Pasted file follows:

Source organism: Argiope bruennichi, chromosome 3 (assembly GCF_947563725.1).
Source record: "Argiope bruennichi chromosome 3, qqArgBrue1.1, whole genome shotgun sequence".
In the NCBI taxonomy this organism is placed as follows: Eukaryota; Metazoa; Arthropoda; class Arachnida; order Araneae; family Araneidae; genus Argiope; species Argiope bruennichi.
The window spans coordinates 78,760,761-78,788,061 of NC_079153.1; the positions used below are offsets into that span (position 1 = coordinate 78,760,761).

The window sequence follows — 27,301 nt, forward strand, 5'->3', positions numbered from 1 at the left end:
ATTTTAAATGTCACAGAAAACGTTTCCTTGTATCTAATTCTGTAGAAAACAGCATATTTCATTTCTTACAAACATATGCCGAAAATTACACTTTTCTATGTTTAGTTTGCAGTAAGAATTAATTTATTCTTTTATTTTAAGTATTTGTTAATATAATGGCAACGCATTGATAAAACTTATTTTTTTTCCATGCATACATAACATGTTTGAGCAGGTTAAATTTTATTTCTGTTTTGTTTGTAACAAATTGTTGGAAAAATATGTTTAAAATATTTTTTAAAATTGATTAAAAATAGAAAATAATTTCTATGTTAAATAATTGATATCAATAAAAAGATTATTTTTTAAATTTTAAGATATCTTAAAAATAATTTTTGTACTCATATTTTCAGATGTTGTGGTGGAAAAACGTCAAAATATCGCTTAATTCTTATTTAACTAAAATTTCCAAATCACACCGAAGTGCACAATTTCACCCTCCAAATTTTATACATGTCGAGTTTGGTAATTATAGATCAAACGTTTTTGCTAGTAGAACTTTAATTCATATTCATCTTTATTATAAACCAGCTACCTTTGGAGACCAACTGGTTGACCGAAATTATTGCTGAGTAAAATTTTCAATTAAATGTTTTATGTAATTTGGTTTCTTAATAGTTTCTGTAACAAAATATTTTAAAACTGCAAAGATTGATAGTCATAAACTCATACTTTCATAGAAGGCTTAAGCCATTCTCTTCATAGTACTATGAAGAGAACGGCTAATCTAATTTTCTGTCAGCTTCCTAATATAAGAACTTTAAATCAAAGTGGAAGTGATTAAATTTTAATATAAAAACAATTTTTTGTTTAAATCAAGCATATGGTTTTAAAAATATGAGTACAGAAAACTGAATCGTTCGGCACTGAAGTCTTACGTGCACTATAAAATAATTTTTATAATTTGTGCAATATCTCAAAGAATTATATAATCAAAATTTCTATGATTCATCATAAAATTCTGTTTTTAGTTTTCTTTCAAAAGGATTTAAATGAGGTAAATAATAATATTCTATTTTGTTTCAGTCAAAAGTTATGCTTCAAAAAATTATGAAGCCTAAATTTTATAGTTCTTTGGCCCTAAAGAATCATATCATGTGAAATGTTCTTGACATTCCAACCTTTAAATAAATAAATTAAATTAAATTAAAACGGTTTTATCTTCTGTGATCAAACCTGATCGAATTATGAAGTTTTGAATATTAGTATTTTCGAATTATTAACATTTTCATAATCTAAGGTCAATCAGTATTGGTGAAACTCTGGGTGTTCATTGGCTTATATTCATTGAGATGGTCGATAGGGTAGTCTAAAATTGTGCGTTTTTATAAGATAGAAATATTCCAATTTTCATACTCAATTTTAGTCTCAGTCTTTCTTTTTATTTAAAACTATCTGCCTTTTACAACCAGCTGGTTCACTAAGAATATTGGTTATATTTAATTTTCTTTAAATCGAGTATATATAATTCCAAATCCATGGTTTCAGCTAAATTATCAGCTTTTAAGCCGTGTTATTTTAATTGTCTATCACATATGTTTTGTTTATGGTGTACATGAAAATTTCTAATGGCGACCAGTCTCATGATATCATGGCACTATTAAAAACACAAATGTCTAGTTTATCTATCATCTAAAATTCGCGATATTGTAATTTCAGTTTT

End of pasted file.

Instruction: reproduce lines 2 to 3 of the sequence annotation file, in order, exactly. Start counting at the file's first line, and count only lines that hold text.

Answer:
Source record: "Argiope bruennichi chromosome 3, qqArgBrue1.1, whole genome shotgun sequence".
In the NCBI taxonomy this organism is placed as follows: Eukaryota; Metazoa; Arthropoda; class Arachnida; order Araneae; family Araneidae; genus Argiope; species Argiope bruennichi.